Internal Storage 16MB (AR9331) and 32KB (ATmega) 2GB (rev B) or 4GB (rev C) 8MB None
External Storage MicroSD (AR9331) MicroSD MicroSD SD card
Networking 10/100Mbit ethernet and 802.11b/g/n WiFi 10/100Mbit ethernet 10/100Mbit ethernet None (model A) or 10/100Mbit ethernet (model B)
Power Source 5V from USB micro B connector, or header pin. 5V from USB mini B connector, 2.1mm jack, or header pin. 5V from 2.1mm jack, or header pin. 5V from USB micro B connector, or header pin.
Dimensions 2.7in x 2.1in (68.6mm x 53.3mm) 3.4in x 2.1in (86.4mm x 53.3mm) 4.2in x 2.8in (106.7mm x 71.1mm) 3.4in x 2.2in (85.6mm x 56mm)
Weight 1.4oz (41g) 1.4oz (40g) 1.8oz (50g) 1.6oz (45g)
Approximate Price $75 $55 (rev C), $45 (rev B) $80 $25 (model A), $35 (model B)


Open source with full schematics.  

CPU not officially documented.

Open source with full schematics.

CPU fully documented.

Open source with full schematics.

Open source with full schematics.

CPU partially documented.

Input / Output

The following table compares the I/O capabilities of each board:
Arduino Yun
BeagleBone Black Intel Galileo Raspberry Pi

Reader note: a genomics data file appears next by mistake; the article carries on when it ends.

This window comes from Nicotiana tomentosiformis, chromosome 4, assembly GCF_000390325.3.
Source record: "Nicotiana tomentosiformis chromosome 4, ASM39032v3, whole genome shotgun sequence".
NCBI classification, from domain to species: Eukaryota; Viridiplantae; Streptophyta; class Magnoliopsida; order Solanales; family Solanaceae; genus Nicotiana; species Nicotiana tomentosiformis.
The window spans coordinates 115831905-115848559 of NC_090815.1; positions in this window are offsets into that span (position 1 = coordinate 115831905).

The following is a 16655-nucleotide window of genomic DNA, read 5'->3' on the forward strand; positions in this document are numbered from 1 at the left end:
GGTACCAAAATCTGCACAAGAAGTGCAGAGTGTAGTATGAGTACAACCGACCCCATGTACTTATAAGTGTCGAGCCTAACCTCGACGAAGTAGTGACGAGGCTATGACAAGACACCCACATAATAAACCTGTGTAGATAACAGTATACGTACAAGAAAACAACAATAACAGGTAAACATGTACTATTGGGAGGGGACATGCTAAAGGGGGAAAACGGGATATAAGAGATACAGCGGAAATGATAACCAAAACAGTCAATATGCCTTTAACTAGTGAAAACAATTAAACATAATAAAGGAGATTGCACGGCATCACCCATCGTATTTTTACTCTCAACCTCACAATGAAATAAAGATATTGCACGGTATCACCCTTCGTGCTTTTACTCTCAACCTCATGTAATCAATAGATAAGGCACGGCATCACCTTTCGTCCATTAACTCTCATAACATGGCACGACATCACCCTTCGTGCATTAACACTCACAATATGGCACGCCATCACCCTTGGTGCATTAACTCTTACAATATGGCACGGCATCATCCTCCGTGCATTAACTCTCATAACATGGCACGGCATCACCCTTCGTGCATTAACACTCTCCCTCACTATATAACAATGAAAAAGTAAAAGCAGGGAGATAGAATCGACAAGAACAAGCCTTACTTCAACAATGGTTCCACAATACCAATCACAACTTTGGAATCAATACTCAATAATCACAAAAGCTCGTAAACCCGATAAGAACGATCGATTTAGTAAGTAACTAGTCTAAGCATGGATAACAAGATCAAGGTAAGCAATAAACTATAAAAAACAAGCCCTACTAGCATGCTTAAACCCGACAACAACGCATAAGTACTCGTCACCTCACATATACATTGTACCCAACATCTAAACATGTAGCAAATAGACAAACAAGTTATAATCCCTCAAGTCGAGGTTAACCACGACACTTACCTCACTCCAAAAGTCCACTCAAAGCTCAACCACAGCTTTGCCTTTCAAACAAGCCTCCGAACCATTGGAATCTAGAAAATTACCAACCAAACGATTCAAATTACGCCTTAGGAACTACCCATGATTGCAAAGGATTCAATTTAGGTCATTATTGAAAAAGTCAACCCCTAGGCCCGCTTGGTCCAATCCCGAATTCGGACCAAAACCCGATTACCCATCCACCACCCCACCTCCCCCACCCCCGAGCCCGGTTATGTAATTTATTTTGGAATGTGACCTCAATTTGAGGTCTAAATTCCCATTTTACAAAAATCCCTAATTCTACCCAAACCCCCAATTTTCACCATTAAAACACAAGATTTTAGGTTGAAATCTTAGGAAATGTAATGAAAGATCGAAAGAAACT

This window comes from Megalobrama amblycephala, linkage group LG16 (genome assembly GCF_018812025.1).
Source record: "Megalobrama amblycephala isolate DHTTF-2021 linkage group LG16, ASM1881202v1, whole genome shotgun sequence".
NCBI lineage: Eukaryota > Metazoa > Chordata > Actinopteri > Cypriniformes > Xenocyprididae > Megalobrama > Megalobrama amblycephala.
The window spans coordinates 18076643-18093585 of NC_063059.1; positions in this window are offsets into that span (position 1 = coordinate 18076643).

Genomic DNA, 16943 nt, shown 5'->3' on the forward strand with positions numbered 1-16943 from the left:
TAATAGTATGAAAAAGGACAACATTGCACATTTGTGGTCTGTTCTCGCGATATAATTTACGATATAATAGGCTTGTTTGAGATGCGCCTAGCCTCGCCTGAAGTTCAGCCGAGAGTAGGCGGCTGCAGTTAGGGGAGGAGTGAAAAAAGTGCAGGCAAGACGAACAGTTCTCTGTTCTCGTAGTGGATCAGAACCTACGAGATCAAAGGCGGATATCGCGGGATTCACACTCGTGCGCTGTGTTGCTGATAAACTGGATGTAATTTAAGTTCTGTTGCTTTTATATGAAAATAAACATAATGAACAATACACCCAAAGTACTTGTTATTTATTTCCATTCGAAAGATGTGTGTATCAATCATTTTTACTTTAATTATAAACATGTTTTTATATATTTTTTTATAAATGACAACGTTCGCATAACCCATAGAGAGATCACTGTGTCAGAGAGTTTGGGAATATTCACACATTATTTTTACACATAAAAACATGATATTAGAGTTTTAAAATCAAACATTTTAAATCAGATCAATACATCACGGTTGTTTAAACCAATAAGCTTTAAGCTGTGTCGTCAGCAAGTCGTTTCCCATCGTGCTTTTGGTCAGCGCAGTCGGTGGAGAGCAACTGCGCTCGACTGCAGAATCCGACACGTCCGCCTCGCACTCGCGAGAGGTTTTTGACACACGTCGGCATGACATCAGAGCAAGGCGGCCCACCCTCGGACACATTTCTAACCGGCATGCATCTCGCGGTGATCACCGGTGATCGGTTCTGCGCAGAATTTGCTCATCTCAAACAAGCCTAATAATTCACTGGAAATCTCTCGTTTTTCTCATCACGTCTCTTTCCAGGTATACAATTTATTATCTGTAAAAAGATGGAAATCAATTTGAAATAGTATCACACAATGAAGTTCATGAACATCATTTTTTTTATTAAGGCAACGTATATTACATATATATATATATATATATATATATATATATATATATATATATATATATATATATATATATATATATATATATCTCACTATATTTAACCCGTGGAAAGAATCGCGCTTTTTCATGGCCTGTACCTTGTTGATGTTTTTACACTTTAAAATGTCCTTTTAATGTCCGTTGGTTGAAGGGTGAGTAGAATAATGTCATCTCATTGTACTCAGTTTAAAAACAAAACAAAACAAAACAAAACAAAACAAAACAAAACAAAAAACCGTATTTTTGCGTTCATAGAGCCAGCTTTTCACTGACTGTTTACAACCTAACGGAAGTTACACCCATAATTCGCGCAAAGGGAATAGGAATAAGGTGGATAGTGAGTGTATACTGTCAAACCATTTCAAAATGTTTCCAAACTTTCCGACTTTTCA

Digital I/O Pins 20 65 14 17
Digital I/O Power 5V 3.3V 3.3V or 5V (switched with jumper) 3.3V

Analog Input

12 with 10-bit ADC, 0-5V (supports external reference input)

7 with 12-bit ADC, 0-1.8V (no external reference input)

6 with 12-bit ADC, 0-5V (no external reference input)


PWM Output 7 8 6 (limited speeds prevent fine servo control) 1
UART 2 (1 wired to AR9331) 4 2 (1 exposed through 3.5mm jack) 1
SPI 1 2 1 2
I2C 1 2 1 1
USB Host 1 standard A connector (AR9331) 1 standard A connector 1 micro AB connector 1 (Model A) or 2 (Model B) standard A connector
USB Client

1 micro B connector (ATmega) 1 mini B connector 1 micro B connector None
Video Output
None Micro HDMI None HDMI, Composite RCA, DSI
Video Input None None None CSI (camera)
Audio Output None Micro HDMI None HDMI, 3.5mm jack